Changes in nutritional quality-related traits of quinoa seeds under different storage conditions
EntityUAM. Departamento de Biología
10.3389/fnut.2022.995250Frontiers in Nutrition 9 (2022): 995250
Funded byThis work was supported by the Ministerio de Ciencia e Innovación (MICINN, Spain) (PID2019-105748RA-I00), the Comunidad de Madrid-Universidad Autónoma de Madrid (SI1/PJI/2019-00124), the CYTED (ValSe-Food 119RT0567), the FPI-UAM Fellowship Programme 2019 (to SG-R), the Ayundante de Investigación CM Programme (to IM-G), and the Ramón y Cajal Programme 2019 (to MR
ProjectGobierno de España. PID2019-105748RA-I00; Comunidad de Madrid. SI1/PJI/2019–00124
SubjectsChenopodium Quinoa; Amaranth Grain; Seed; Biología y Biomedicina / Biología
Rights© 2022 Granado-Rodríguez, Maestro-Gaitán, Matías, Rodríguez, Calvo, Hernández, Bolaños and Reguera
Esta obra está bajo una Licencia Creative Commons Atribución 4.0 Internacional.
Within the context of climate change and its impact on global food security, seed storage has become key, as it ensures long-term food and next-season seed preservation. Aiming at evaluating quality-related changes in quinoa seeds over storage time, different storage temperatures (–20, 4, 12, 25, and 37°C) and humidity conditions (use of silica gel or not) were studied and different seed nutritional parameters were evaluated at different points during a year of storage. Also, to determine if these variations could be conditioned by the genotype used, two quinoa cultivars were compared. The results proved that quinoa seed quality is highly dependent on the storage temperature but is not consistently affected by the use of silica gel if the seed moisture content (SMC) is kept between 5 and 12%. Furthermore, quality can be maintained and even improved by keeping SMC lower than 12% and storage temperatures low (4°C). Under these conditions (at 4°C in hermetic packaging with or without silica gel), and after 12 months of storage, there was an increase in amino acids like isoleucine, serine, arginine, glycine, and glutamic acid and in seed viability and germination. On the contrary, quinoa seeds stored at 37°C showed an accumulation of reactive oxygen species (ROS) which was related to a lower antioxidant capacity and a reduction in the contents of essential amino acids like isoleucine, lysine, histidine, and threonine, resulting in a delayed and reduced germination capacity, and, therefore, lower seed quality. Besides, quality-related differences appeared between cultivars highlighting differences linked to the genotype. Overall, this work demonstrates that optimal storage temperatures and SMC can preserve or even improve quinoa seed nutritional quality, which in turn can impact food safety and agriculture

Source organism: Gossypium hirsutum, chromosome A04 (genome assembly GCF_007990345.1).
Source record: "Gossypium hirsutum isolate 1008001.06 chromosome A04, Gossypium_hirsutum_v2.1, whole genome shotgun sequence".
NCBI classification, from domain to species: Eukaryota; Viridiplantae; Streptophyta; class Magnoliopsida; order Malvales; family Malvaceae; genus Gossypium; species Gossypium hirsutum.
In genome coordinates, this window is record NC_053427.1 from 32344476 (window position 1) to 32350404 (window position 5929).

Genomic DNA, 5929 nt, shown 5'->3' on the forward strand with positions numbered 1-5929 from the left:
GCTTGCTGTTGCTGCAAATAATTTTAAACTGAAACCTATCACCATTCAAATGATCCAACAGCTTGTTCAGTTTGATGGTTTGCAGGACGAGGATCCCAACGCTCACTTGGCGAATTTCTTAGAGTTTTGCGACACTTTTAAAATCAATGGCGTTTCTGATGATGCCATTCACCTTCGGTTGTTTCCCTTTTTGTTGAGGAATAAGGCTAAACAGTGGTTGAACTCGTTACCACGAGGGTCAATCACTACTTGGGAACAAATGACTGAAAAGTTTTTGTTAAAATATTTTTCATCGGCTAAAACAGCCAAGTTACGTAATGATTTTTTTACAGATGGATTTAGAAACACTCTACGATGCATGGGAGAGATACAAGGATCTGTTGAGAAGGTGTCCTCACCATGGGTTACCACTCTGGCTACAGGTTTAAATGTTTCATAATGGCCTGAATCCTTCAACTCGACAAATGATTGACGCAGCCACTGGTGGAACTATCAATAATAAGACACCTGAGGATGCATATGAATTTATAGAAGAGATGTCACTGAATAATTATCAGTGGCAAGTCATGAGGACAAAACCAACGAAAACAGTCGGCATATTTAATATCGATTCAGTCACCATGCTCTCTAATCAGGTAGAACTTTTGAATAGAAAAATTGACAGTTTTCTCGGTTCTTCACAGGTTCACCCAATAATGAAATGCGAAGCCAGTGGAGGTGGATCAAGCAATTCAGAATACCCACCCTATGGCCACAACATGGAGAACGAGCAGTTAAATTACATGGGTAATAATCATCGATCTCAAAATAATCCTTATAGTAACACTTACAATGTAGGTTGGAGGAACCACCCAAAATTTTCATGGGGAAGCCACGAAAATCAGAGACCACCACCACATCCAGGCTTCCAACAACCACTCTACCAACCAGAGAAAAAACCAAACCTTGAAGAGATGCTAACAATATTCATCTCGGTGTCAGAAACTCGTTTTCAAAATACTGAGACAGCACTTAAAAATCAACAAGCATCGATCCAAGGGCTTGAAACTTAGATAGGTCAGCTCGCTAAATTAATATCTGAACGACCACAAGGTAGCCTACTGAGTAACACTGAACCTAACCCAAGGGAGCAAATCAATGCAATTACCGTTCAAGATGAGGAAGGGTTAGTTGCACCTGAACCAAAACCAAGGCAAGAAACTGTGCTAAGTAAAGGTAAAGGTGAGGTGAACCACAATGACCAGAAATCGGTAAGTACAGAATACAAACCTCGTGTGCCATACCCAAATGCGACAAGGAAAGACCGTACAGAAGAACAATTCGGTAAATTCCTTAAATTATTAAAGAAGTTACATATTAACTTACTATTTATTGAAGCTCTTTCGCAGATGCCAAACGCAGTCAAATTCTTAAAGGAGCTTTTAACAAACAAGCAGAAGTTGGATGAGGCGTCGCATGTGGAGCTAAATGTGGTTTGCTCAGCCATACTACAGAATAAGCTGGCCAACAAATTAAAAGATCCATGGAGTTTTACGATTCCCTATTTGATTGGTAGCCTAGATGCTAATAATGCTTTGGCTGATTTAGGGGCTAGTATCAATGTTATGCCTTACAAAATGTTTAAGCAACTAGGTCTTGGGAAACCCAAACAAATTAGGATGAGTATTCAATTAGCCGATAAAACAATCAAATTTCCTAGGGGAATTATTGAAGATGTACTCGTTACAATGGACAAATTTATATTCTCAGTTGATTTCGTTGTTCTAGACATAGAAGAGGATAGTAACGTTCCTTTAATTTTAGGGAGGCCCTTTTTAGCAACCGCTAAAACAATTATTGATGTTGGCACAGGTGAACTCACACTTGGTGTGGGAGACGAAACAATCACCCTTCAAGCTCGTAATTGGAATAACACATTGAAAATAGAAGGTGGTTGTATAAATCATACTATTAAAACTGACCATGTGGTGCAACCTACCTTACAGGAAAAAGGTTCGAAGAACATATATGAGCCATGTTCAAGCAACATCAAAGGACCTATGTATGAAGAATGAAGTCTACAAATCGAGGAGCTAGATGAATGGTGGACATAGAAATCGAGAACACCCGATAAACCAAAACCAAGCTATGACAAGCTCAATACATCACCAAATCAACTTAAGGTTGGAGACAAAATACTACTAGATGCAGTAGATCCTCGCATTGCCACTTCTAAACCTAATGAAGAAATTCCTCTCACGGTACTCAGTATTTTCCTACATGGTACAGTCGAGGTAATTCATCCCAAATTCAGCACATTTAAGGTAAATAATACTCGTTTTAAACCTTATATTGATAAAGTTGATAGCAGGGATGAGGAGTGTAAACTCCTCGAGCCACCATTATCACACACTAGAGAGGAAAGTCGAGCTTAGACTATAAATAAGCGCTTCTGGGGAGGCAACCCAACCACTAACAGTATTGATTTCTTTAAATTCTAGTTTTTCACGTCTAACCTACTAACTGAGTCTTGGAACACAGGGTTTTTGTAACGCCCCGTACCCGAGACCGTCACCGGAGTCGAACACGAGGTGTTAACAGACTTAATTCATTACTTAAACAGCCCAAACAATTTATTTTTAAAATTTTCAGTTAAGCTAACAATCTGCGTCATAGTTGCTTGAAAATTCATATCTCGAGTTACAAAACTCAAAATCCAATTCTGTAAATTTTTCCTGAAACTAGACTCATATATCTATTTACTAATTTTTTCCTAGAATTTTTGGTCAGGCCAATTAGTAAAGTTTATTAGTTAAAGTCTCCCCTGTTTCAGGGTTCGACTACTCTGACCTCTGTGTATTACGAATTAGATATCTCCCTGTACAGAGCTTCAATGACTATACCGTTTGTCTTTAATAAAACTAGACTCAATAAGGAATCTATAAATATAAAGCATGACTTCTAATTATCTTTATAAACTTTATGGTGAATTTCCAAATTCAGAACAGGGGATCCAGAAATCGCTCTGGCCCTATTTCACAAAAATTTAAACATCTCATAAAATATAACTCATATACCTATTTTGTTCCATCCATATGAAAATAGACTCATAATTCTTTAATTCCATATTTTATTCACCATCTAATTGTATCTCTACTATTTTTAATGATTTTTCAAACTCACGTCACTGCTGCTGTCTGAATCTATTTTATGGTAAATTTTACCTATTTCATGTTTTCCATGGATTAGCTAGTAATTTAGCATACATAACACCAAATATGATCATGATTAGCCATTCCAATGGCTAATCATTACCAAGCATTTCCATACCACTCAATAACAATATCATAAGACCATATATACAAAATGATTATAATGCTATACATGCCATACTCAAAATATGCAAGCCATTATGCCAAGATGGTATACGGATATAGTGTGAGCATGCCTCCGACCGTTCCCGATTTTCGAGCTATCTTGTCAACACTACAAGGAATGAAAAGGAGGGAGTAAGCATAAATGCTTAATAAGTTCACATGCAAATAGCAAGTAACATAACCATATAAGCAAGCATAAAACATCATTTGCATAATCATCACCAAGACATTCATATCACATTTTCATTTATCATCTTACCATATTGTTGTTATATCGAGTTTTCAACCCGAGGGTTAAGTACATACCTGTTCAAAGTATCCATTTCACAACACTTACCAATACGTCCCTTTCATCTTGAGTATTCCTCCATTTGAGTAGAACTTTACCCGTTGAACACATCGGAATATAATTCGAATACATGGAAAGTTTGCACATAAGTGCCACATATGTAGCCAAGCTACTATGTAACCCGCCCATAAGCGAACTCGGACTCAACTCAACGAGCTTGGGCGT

Google Scholar:Granado Rodríguez, Sara - Maestro-Gaitán, Isaac - Matías, Javier - Rodríguez, María José - Calvo, Patricia - Hernández Rodríguez, Luis Eduardo - Bolaños Rosa, Luis - Reguera Blázquez, María
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